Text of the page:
Searching for Silvio

by | May 10, 2016 | Creative Nonfiction

 

 

Two months after my father dies, his older brother Silvio—who my father cherished and promised to take care of after their father died, who looks like my father, and laughs like him—gets married at age 86.

On a frigid Saturday in December, at a church that looks like a theater-in-the-round, I witness what looks like my father marrying a strange stooped red-headed woman. I can’t look. And I can’t look away.

At his wedding dinner, I snicker with Silvio’s daughter Carol, who lives 200 miles west, on the edge of Pennsylvania Amish farmland. “Imagine, marrying at that age! Why not just move in together, collect more Social Security?”

Carol shrugs. “He can’t be alone. Anyway, she’s a good woman.”

What I hear, what I think I hear is, she’s too good for a man who openly “dated” another woman for nearly 30 years while married to Carol’s mother. Silvio lives five miles from me in New Jersey, and used to drop in unannounced for an espresso on occasion. But I don’t see Silvio much after he remarries. Once he and his new wife, Helen, pull into my driveway on a Spring morning while I am planting flowers, but only say hello, that they were in the neighborhood, then drive off in his old blue Chrysler.

A month after that, Carol calls on the telephone. Though we are chummy on Facebook,
we never call.

“I know it’s a long shot, but have you seen my father?”

Helen had reported that morning that Silvio packed some boxes, put them in his old car and said he was moving to Florida, where his two sisters live. He called Carol from a phone booth to say don’t try to stop me. Driving in the dark is not his best skill.

Carol is worried. Where will he stay? He might not have any money. I put her on hold and call my husband, whose small business is another place Silvio occasionally drops in. But he hasn’t seen him. I volunteer to drive around Clifton, check Silvio’s usual hangouts – a throwback luncheonette, a certain Dunkin Donuts, The Hot Grill.

First, I recruit Lenore, my best friend of 45 years, who loved my father, knows all about his dippy relatives. We canvass the hangouts, asking counter clerks and old geezers if they know my uncle, and some do, but no one has seen him in days. They call us doll and honey and give us buttered rolls and donuts. At the Hot Grill, I order a frankie-all-the-way-one. But we don’t find Silvio.

For two more days, Carol and I swap calls and texts, strategize. I drive around once more, ask the same people the same questions. I know this is not my problem. I know that I am doing this for my cousin, who is far away, has a job, kids, an ill husband. I am doing this for my father. I am looking for Silvio. I am looking for my father. I tell Carol her father is a resourceful guy. Maybe he’s staying on a buddy’s couch. What I don’t say, what my father often said is, he’s crafty, cunning. He’s probably squirreled away cash. He knows where to find a hot meal, sympathy.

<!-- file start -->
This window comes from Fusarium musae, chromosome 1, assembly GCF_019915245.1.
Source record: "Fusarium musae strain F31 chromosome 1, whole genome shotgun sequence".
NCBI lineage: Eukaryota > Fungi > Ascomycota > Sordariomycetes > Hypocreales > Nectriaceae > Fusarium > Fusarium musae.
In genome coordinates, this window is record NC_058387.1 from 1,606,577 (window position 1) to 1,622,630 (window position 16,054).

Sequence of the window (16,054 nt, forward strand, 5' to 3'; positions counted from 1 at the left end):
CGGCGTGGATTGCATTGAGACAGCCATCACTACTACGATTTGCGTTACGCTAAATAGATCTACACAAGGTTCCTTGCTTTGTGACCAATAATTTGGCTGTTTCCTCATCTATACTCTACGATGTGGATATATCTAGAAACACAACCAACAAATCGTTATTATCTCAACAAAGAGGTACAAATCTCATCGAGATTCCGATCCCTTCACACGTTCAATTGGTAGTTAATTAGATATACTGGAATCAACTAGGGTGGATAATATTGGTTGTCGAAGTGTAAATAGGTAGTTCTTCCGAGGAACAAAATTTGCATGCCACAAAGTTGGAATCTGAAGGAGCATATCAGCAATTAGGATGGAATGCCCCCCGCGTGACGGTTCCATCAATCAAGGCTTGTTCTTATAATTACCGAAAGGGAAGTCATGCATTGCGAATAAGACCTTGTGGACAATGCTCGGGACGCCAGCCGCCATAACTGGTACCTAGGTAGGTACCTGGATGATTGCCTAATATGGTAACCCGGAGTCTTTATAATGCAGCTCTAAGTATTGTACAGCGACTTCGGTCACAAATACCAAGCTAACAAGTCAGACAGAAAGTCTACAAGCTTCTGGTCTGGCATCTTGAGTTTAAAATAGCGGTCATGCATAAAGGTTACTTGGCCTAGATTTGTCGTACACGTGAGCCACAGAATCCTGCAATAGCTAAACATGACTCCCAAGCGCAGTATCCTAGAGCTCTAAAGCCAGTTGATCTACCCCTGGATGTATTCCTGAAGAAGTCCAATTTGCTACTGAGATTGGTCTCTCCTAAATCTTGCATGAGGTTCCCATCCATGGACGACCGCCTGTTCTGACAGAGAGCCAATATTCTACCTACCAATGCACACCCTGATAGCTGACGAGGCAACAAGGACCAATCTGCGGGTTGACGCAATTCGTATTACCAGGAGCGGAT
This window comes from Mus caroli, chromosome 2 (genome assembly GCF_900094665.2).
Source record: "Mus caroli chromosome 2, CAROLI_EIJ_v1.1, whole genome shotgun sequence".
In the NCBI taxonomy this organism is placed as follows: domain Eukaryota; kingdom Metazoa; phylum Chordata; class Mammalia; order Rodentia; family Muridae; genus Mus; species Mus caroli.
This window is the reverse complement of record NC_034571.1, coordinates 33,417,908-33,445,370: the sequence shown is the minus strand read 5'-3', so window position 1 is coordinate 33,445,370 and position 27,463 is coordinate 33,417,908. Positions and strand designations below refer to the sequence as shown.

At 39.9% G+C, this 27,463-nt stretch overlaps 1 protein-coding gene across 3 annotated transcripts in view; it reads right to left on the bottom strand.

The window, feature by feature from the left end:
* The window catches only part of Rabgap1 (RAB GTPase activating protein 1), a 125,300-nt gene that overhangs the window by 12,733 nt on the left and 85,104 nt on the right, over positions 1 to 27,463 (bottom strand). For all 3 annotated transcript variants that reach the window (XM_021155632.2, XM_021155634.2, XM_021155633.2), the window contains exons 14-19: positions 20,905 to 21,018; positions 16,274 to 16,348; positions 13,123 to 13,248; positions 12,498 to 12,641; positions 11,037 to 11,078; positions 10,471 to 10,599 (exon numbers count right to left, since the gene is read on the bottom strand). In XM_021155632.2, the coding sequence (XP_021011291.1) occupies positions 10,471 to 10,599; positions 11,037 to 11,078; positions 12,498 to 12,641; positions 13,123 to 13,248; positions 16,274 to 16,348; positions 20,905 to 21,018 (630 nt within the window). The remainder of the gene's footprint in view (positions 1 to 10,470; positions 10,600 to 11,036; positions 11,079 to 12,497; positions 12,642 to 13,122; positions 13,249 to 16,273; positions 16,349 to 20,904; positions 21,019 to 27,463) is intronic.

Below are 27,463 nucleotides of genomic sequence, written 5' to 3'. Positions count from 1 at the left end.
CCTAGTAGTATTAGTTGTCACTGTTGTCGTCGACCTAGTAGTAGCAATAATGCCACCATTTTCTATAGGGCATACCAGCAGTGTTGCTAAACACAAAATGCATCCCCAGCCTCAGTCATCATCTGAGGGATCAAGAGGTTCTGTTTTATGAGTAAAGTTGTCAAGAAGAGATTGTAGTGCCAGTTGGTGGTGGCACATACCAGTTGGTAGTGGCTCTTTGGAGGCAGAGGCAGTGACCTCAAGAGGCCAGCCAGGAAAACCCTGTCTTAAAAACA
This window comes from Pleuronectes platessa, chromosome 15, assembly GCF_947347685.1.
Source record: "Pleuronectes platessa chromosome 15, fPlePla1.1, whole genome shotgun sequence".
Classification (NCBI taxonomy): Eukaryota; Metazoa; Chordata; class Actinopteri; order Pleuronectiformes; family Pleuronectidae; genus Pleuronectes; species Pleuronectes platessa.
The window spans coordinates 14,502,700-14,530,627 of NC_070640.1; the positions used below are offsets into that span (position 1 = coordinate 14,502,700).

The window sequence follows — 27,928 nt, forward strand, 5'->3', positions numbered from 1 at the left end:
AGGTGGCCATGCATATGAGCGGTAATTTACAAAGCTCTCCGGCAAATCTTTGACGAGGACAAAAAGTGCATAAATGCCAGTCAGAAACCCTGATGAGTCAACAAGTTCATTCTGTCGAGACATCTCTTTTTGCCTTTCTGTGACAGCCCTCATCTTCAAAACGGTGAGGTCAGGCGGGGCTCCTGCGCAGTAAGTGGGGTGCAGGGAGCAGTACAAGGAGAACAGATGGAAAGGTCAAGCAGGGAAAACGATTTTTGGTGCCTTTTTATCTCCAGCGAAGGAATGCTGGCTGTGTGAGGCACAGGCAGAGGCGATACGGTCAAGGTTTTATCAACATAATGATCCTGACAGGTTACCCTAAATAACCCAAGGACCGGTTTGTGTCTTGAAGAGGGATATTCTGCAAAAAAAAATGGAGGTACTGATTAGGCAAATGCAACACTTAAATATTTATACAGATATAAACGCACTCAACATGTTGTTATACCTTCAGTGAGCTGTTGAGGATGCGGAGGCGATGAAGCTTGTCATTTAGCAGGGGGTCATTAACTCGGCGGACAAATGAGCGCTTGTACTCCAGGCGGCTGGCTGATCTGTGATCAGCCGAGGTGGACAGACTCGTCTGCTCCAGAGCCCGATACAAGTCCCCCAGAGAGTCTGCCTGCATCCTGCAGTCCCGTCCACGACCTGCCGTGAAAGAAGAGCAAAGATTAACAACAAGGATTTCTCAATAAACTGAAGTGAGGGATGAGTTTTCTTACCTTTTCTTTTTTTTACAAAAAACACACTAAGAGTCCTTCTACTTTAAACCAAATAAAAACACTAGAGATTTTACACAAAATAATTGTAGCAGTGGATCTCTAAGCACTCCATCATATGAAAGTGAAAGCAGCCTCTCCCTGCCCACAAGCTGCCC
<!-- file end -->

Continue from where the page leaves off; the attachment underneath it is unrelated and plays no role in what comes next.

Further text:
But Carol knows this, and eventually, slowly, maybe a bit ashamedly, explains that there may be, can I believe it—another other woman, improbably named Helene, a widow living a half-mile from Silvio and Helen’s apartment.

I’m amused, not really surprised. I can’t wait to tell my dead father when next we talk. I picture him shaking his head, smiling a little, muttering, “that clown.” Until he was no longer trusted with money, my father sent Silvio cash in white envelopes, much of it destined for the horse racing track. There was something, from long ago, something like this: when Silvio had worked in my father’s scrap metal business, and something was off in the weights and measures, Silvio had told the government inspectors it was his fault.

“Well,” I tell Carol, “then he has a place to go.” Finally, Silvio calls his daughter, claims he’s not happy with Helen, and at 87, he deserves to be happy…with Helene.

“That’s when I lost it,” says Carol, who has been married, mostly happily I think, for 26 years and has four children, the oldest born four months after her wedding, which the family was not invited to attend.

“I told him, he made his bed—it’s his turn to lie in it.” And he did. He went home to Helen, until she tossed him out, and Helene told him she didn’t want a roommate. Before he moved in with Carol, while he was still in New Jersey, I often thought of inviting him for espresso, to listen to him complain, listen for my father’s laugh.

So I could look. And not look away.

 

 

Lisa Romeo’s work has been nominated for Best American Essays and the Pushcart Prize, and has appeared in the New York Times, O The Oprah Magazine, Under the Sun, Hippocampus, Word Riot, Sweet, Sport Literate, Gravel, Front Porch, anthologies such as Feed Me! and Why We Ride, and many other places. She is a founding faculty member of Bay Path University’s MFA, and creative nonfiction editor of Compose. A former equestrian journalist and PR specialist, Lisa lives in New Jersey with her husband and sons. Connect on Twitter @LisaRomeo or via her blog, LisaRomeoWrites.

 

 

 

 

 

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